ERDF off

The policy wonks of Brussels and London love a good rule. Fining people for using the incorrect logo for a publicly funded development is just delicious to the men in grey suits.

Branding guidelines around European Regional Development Fund rules are infamously painful to meet. Keeping the EU branding sufficiently large and clear across the vast amount of marketing brochures, websites, signage, hoarding and press releases that a multi-million-pound development can generate is seemingly an area worthy of expensive monitoring and financial penalties.

Why such bureaucracy exists in the first place is for a PhD student in the philosophy of economics to answer at length elsewhere.

The facts are there is money being handed back because of flouting the rules.

The table below was part of the answer to a parliamentary question in 2011 by Andrew Griffiths, Conservative MP for Burton. The answer came from Bob Neill , parliamentary under secretary of state for Communities & Local Government.

Neill prefixed the table with the comment that penalties for not publicising funding should be 'swept away' in the next ERDF programme, which will run from 2014 to 2020. The money should be used for improving economic competitiveness, and publicity doesn't affect this objective one way or another, Neill argues, which seems sensible.

For the 2007-13 ERDF Programme the following financial corrections were made.

Project name (Regional ERDF Programme)

Monetary value of the project (£)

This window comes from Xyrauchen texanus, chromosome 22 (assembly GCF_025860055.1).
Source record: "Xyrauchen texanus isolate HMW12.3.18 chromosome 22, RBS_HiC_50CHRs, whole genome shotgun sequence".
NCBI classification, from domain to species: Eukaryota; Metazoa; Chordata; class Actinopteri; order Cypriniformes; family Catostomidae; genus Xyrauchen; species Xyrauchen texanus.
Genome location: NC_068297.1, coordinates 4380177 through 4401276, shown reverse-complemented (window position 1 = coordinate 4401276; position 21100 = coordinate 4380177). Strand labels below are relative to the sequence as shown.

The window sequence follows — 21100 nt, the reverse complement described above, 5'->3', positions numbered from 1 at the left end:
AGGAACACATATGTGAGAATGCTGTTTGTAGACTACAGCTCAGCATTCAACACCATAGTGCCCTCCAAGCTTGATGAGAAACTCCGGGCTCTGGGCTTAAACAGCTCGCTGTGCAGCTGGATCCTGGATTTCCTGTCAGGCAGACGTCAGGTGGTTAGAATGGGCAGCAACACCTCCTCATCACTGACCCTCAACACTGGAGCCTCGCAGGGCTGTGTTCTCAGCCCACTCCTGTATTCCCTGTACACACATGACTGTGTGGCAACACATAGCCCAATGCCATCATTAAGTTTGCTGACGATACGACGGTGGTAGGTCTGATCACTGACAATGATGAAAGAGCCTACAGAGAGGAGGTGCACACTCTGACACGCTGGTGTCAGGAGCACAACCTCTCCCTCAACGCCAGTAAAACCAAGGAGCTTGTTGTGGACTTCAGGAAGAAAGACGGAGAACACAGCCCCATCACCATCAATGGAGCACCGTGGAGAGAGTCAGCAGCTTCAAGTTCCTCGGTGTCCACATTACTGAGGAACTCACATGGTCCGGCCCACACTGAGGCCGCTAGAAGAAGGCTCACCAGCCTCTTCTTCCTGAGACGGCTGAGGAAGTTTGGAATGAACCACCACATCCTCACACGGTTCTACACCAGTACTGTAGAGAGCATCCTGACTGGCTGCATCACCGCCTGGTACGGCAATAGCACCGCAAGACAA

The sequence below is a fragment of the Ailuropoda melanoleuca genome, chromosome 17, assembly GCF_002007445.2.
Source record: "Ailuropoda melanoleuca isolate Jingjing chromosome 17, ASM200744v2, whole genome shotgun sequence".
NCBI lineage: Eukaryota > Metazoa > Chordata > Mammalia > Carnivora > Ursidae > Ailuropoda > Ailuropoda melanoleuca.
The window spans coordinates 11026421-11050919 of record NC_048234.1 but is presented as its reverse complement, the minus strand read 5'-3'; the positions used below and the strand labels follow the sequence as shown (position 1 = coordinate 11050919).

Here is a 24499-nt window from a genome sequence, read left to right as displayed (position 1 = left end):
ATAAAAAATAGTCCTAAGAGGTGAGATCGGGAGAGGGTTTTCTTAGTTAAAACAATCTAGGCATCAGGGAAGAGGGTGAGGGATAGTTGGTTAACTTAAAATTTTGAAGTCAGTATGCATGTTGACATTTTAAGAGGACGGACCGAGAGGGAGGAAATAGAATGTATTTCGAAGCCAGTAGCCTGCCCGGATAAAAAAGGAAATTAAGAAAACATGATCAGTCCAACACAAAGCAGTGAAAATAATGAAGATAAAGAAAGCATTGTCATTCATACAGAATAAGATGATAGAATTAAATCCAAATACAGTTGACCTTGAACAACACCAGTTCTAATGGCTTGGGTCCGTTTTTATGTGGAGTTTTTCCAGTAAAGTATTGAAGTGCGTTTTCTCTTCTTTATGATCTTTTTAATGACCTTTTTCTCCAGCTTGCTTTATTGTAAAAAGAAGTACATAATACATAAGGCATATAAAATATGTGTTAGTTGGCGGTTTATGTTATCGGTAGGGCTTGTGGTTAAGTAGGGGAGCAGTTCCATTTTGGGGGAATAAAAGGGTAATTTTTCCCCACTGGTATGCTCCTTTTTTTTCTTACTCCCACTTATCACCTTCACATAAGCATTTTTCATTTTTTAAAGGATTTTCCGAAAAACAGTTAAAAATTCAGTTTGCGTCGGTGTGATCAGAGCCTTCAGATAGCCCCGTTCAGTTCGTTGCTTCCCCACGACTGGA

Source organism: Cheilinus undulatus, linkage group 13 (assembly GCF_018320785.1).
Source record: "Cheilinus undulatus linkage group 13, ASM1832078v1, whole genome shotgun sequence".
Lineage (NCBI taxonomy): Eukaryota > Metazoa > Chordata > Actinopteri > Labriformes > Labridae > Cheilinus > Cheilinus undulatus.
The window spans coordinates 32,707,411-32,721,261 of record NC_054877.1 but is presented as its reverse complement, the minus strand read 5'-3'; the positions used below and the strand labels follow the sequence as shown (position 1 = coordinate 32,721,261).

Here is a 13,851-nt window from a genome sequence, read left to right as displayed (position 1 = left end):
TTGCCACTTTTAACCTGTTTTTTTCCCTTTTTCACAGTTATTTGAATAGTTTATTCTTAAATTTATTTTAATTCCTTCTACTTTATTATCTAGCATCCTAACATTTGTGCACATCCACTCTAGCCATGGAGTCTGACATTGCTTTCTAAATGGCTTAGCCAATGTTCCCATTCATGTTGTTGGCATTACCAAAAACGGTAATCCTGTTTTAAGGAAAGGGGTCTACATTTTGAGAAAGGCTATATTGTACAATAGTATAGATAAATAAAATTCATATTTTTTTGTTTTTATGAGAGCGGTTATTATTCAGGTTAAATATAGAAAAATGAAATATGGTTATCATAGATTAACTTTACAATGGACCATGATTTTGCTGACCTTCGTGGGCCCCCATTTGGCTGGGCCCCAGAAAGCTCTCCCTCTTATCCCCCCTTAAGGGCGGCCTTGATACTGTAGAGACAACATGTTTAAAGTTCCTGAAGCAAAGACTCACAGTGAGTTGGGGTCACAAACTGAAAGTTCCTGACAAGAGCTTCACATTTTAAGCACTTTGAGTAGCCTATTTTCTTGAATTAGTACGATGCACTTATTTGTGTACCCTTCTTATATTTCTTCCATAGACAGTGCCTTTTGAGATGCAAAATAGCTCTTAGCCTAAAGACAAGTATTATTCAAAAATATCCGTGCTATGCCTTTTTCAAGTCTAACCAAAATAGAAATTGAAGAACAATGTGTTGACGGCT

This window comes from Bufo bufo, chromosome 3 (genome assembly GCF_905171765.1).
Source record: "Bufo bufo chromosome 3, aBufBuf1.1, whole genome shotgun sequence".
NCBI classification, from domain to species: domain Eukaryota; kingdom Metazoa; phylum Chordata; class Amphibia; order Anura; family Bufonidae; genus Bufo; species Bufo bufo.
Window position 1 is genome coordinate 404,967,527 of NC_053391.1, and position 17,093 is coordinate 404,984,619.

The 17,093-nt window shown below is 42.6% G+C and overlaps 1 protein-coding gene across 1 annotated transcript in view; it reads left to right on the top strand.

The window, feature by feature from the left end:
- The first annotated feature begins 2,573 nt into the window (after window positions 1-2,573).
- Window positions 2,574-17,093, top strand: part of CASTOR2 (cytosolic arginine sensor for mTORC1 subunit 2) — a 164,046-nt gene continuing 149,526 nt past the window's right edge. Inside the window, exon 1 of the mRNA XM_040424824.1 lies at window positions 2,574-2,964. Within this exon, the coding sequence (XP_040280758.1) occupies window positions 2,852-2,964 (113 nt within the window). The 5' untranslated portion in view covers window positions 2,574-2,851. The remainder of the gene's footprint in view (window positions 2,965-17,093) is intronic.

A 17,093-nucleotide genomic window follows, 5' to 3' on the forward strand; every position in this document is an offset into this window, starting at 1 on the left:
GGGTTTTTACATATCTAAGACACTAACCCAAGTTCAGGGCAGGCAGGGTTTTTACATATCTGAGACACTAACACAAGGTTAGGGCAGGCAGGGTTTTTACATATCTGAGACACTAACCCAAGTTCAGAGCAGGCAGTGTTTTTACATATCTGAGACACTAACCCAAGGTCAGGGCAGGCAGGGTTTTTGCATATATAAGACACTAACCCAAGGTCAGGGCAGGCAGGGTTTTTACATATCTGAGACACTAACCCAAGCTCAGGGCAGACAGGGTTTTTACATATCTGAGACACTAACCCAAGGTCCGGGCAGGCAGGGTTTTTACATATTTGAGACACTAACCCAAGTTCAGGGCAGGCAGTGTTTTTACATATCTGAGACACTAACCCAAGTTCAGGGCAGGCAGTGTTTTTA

Nature of the breach

Financial penalty or correction (£)

The National Museum of Labour History

Peoples History Museum (North West) Manchester


No logo on billboard


North West Vision & Media

NW Vision and Media Cluster Development (North West)


Marketing materials without logo



James Street Underground Station (North West)


Insufficient publicity at project start


The Mersey Partnership

Partners for Tourism (North West)


Use of incorrect logo


Business Link

Business Link Brokerage Service (North West)


Job Advertisement without ERDF logo


It could seem a tad hypocritical then that DCLG, which administers ERDF in the UK, does not follow such strict guidelines around its own publishing schedule as a public authority, as laid out by the Freedom of Information Act. As we head into the second half of 2012, the information on the ERDF North West page of the DCLG website has not been updated all year. Who will pay, do they care?

ERDF local monitoring committee papers should be published in a timely and comprehensive manner. These papers are useful to see how ERDF funding decisions are taken and gain an understanding about changes in policy and priorities. They are also an important part of the accountability process for seeing that public funds are used properly – more important than a logo.

Despite asking for minutes and other public documents frequently throughout 2012 and receiving numerous promises, Place can see no sign of this information being published in a hurry. One rule for them, another for the rest of us.

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UPDATE: Some 2012 ERDF minutes have now been added to the Communities website –

By Ed

Good point well made. A bizarre waste of time and money in the public sector. It happens in the private sector also.

By Chris Threlfall

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